Korean War, 1950-Present

24th ID in Korea

Tash Force Smith of the 24th Infantry Division arriving at the railway station in Taejon, Korea

Sixty years long as of yesterday. VOA notes ongoing hostilities. Memo to people who think the Afghan war is our longest yet.* It isn’t.

Nor have deaths of soldiers and civilians ended since the 1953 “ceasefire.” The sinking of the South Korean naval vessel is the most recent example. There have also been at least 700 Americans killed by hostile action since 1953 … shot down, killed in cross-DMZ raids and sniping, even hacked to death with axes … and more than 800 in non-hostile incidents, according to the Korean War Educator.

Other ramifications of the acceptance of stalemate and failure to end the war include massive generational trauma on the Korean people, millions of whom remain enslaved, and face deprivation, starvation and torture as a matter of course, while citizens of surrounding nations are regularly menaced by hostile actions that have included abduction and provocative acts such as missile overflights. North Korea also is suspected of supplying missile and nuclear technology to hostile states such as Syria and Iran. Given how astonishingly productive South Korea has become in the shadow of the North Korean threat, you have to wonder what kind of powerhouse a united peninsula might have been. Unfortunately, the degree of psychological and physical injury inflicted on the 24 million Koreans who live in the North is such that it is only fair to assume Korea will remain a wounded animal for decades after the removal of its current murderous regime and any hypothetical reunification.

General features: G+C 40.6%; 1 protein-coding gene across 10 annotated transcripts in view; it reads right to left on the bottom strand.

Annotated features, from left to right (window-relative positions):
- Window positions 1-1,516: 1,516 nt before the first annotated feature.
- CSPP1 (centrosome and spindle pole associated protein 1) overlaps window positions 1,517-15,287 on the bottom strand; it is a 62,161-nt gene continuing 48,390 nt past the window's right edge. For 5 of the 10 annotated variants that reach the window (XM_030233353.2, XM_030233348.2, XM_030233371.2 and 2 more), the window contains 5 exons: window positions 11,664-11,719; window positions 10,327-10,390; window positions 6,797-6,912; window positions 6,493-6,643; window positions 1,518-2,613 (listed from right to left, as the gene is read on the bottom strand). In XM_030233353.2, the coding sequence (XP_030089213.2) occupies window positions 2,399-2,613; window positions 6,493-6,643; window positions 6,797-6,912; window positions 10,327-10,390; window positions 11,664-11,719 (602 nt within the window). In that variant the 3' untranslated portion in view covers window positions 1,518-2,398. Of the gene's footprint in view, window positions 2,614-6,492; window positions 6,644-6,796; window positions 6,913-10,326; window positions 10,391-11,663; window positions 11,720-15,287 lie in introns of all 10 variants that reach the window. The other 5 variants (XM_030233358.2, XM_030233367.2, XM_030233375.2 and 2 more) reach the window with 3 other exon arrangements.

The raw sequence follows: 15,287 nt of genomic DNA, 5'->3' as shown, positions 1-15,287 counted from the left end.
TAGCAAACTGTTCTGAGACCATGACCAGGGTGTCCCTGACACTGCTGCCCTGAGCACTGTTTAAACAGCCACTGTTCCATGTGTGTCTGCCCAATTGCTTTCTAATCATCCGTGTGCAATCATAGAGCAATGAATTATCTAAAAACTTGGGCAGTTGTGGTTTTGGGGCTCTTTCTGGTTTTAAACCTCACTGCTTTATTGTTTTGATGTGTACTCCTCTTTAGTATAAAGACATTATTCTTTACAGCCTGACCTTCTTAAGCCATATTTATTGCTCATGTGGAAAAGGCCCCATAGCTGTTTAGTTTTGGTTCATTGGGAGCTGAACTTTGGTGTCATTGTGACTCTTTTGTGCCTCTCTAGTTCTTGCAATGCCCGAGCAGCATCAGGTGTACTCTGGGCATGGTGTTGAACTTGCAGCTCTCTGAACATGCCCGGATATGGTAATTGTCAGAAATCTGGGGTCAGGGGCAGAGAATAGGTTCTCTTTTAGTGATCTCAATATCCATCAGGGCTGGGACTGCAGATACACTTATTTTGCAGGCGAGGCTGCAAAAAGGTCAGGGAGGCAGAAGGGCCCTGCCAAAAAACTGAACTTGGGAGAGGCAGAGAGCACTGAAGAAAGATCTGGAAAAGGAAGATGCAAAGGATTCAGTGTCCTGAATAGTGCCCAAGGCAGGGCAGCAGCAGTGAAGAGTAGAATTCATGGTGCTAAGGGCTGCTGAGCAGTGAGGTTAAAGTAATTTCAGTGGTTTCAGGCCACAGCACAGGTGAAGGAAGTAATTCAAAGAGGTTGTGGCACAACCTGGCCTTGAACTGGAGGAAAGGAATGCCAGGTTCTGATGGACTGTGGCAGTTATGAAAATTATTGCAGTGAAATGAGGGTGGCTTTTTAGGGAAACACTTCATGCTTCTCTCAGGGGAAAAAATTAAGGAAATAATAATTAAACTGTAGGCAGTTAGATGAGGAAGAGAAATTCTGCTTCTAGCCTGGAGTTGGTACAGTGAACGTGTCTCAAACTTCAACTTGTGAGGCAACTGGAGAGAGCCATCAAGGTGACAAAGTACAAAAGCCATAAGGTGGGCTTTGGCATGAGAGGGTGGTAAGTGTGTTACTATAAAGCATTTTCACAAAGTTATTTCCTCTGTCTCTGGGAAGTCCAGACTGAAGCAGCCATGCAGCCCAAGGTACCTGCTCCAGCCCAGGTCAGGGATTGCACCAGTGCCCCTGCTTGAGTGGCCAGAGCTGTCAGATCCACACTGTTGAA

It’s all worth considering as Americans mull another stalemate and/or quick exit in a considerably less bloody conflict, plus the practicalities of attempting to box in assorted dangerous adversaries, to include state and non-state actors. Nothing just ends. Not without consequences, which can sometimes be long enduring and often quite serious and costly, in both blood and treasure.
Re the actual shooting war, here’s the Korean War wiki, which accurately dates the war June 25 1950-present, and places the dead at roughly 4.5-to-5 million military and civilian, both sides, the U.S. military dead count being 36,516.

* Mournful, politically motivated proclamations of the Afghan War as our longest yet usually fail to note that, for roughly half of the past nine years, it was largely quiet, much like Korea has been for long stretches.

Posted on 26 Jun 2010
Crossposted at http://www.julescrittenden.com

Photo: flickr/soldiermediacenter

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One thought on “Korean War, 1950-Present

  1. Eric says:

    True, DPRK is bad, but don't diminish what our troops accomplished in holding the ROK. South Korea since the Korean War is an example of not being able to judge a war in the short term. The Korean War was brutal, destructive, ravaging a land and people already impoverished and war-torn. Most Americans born since the baby boom use the Vietnam War as the yardstick for how bad a war can get – well, the Korean War was worse. Many of our soldiers came home from the Korean War – the “forgotten war” – scarred, disillusioned, wondering what it was all for, and without hope for the devastated land they left behind. But the important thing was our soldiers held South Korea. They preserved it for the transformation that has happened there, with our help and protection, in the decades since the war. One of my most uplifting experiences in the Army was, in 2000, witnessing Korean War veterans returning to South Korea for the first time since the war and crying as they saw what the country had become because of their sacrifice. Better if we had held north Korea, but at least we didn't abandon allies who depended on us. Later, we failed to hold South Vietnam. We've held Iraq so far. It remains to be seen whether we'll hold Afghanistan.

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